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Old 03-06-2013, 03:34 AM   #14
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#40-21:


#40. "Loved to Death" (S3/E2)


What's Right with It: Full of ideas and moves at a crazy pace, yet remains in full control of everything it tosses at us. The music is eccentric, varied, smart, and moody. After a short while, you really believe death-by-sex (suggested by the aggressively ripping, almost metal, music that plays during the "I'm not fucked out" monologue: "the more I do it, the more I wanna do it") is possible. It's like several movies cut up and mixed together. The fact that Mr. Stronham's 2 shots of holding up the 2 different potion viles (love and death) are really the same one. "Grandma" likes sex and violence? Good for her. Re-viewings are better than the initial. For the most part, the cast is excellent. Mariel Hemmingway has a lot riding on her in the second half and does a great job at the empty and funny Stepford Wife type.

What's Wrong with It: Mariel Hemmingway isn't so great in half #1. Other than the fact that she doesn't look so great as a brunette, she's not good at blowing up at people over the phone. And in the episode's 28-minute running time, that phone is attached to her for a long time. Also, the twist is painfully obvious and not gracefully handled (awful rubbery facial appliance).




#39. "Split Second" (S3/E11)


Here's one of the show's sleaziest and most nudie-rific episodes. Michelle Johnson (Death Becomes Her, Dr. Giggles) shows off her huge boobs and gropes Billy Worth's crotch through his jeans in closeup... Can sleaze be compelling? (I must ask because I only usually come across it in the fairly neutered likes of The Happy Hooker or completely unserious, boobs squeaking as their owner runs a bar of soap over them in the shower in the odd Jim Wynorski flick. Might as well call it camp at this rate.) But, was anyone else freaking paranoid watching this episode? Leprechaun 4 features a sub-sub-subplot about a woman who can curse men to die by bearing her breasts. Of course, this isn't scary. Yet, the second I see MJ's knockers- I feel like that's it for Billy. He's a goner. But... does it matter; am I actually worried for him? I think I am. I'm sure worried for someone- it's hard to breathe at times during this episode. The moment the door opens as he's hurriedly rushing to pack his things, I knew there was going to be hell. But it almost feels as though the whole forest is watching them. Lit in blue light, music licking the edges of the screen like a horny devil, and the sight of one tree is symbolic of a blade to me (the painful kind). And the wood is full of those things. Then a beam of light shines through the doorway and you can almost see what's in the air. Call it a fear of exposure - like, whatever you're doing, at any time you don't want to be seen / caught - but I consider it a credit to Brion James' talent that he comes off as such an uncontrollable force of nature that he could be considered scary (I've seen him in other roles, not quite so psycho-eyed as this).

After that... it's pretty hard for me to be able to hold this episode's flaws against it. Other than a supreme lack of subtlety (within 10 seconds of going into the lumberjacks' common, there's a fart sound effect), I have difficulty even deciding what the real flaw is. I know what bothers me the most- the sexist black lumberjack. Why is he such a hypocrite? He'd "pet" her if she asked for it, yet he's the most self-righteous in preaching to all the guys how dangerous she is. Oh, and... in what I've discovered is typical for some episodes (therefore- some writers? hmmm) in this series, all the blame for the oncoming violence is placed on the women. For this to happen, there first has to be deadly danger in the place itself that can be molded by anyone- since it takes such a conniving woman to suss it out. Sexism wouldn't even be a concern were it not for the twist. Which has the stink of mob justice all over it. Did they all lose their sight? Artie was assaulted by Dixon, but could anyone in the world have actually blamed Liz for that? I guess somehow it's great that this large group of people have such good judgment in deciding who deserves to die- since, in possibly the most illogical moment in the show's entire run... Liz actually shouts "Kill him!" as Dixon swings the final blow. Um... why in the fucking hell would she do that? The threat of being caught turned her on but, once she's caught, that's all over. Appropriately, she looks rather concerned for Ted as he's beating the holy shit out of him. Then... she eggs him on? To say the least, we sorta need the faintest idea that she has an inclination toward enjoying the suffering of others. I'd call it an imperative. And then, there's the issue of that darn peanut gallery. I'm inclined to believe these guys are cheering on the carnage due to lack of sexual gratification. After all, it was Dixon's rule and he's the one we see getting torn to shreds. But the story is a little more preoccupied with the Wood Chopper's Competiton and how essential Ted's abilities are to their team. Uh... whatever keeps your boat floating, guys.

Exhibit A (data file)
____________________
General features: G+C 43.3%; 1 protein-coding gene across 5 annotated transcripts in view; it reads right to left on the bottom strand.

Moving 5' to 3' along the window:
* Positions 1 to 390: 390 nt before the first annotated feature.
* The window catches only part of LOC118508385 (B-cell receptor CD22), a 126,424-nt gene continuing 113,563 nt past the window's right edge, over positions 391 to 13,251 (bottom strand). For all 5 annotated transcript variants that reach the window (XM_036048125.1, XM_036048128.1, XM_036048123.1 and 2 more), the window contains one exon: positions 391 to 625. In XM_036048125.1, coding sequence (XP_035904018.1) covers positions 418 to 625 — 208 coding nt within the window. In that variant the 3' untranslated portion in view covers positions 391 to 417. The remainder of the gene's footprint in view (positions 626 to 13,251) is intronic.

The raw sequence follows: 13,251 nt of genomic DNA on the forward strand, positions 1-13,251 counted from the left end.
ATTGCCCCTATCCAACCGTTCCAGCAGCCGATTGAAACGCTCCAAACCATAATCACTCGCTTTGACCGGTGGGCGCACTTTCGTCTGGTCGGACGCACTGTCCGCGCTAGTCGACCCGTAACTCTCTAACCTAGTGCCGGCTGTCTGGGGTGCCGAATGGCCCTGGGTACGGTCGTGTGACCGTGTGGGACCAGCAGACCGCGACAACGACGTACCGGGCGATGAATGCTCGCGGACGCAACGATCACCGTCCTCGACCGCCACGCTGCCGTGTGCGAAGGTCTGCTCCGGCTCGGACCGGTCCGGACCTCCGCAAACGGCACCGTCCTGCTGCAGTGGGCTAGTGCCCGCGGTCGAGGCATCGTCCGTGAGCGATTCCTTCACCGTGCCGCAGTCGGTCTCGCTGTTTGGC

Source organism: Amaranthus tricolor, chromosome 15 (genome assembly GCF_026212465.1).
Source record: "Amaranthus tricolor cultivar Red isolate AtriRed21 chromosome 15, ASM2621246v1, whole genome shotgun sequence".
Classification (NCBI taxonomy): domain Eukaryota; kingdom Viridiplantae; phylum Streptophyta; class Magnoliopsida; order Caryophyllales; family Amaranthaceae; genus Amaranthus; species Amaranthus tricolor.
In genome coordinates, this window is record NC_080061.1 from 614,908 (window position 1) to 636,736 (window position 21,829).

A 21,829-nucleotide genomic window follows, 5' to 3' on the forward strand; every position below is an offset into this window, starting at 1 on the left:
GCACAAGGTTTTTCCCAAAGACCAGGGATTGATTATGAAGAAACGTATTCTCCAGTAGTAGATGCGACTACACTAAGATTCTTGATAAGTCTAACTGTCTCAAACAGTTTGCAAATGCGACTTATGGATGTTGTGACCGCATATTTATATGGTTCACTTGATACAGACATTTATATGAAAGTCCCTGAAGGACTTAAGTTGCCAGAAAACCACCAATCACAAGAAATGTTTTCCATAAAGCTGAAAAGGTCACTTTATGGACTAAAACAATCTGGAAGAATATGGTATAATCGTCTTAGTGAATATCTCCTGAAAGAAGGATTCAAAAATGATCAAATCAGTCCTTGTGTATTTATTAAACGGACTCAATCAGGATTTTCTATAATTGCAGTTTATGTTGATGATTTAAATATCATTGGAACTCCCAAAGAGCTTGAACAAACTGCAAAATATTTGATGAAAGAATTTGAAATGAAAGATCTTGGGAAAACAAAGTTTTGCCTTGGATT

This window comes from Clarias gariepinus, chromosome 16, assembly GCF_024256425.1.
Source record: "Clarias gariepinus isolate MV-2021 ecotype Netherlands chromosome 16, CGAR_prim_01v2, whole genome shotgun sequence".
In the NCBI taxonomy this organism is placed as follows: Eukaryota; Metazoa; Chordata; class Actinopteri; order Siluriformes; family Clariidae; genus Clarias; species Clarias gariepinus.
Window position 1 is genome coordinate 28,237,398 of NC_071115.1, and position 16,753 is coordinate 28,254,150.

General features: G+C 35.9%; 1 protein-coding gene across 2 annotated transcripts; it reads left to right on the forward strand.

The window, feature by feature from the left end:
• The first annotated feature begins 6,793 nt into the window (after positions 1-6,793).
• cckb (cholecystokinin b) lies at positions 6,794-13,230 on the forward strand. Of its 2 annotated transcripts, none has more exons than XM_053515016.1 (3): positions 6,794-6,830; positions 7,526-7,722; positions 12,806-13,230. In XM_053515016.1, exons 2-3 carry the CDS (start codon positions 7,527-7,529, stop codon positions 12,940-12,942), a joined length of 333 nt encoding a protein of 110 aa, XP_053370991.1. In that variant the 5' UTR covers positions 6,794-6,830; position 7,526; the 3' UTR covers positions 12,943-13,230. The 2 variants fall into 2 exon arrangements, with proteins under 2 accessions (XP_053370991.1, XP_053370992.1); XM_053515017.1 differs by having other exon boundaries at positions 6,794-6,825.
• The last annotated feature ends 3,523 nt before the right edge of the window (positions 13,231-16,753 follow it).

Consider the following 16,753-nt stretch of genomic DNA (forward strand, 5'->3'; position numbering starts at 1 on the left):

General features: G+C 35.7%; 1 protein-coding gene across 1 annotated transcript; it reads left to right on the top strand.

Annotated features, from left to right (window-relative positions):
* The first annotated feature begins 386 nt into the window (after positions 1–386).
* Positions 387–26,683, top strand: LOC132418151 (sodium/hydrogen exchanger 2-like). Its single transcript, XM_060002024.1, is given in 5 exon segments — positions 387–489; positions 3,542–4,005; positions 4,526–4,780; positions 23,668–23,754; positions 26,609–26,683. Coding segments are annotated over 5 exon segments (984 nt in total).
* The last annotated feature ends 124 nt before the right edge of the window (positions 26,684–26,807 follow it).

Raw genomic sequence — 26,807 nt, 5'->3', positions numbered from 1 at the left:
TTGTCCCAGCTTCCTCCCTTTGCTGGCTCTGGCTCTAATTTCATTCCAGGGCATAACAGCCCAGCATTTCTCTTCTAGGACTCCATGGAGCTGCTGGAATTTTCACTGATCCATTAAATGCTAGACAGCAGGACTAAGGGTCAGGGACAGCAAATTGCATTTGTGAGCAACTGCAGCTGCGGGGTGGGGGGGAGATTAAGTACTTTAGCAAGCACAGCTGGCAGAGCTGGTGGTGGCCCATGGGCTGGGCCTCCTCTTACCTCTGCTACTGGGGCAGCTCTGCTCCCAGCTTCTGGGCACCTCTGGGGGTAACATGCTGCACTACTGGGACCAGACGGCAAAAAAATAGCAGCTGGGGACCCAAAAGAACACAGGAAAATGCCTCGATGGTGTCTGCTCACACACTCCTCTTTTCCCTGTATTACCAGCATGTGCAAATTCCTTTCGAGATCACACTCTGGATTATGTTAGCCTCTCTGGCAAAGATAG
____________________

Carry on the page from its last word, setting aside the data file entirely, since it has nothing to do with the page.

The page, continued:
So... yeah, this episode definitely needs some sensitivity training. Meanwhile, other darts are thrown for why tensions are unreasonably high in this camp. She blames money for getting stuck in one hopeless situation after another, he blames pressure from environmentalists for some of his psychotic rage. But, more interestingly, there's the theory that good old-fashioned boredom will push anyone to extremes. I'll buy that. MJ's final narration is more than telling. It's almost comforting. Of course, I also believe the exceptional gore and the dendrological cleverness of the final death set-piece would make anyone's eyes light up.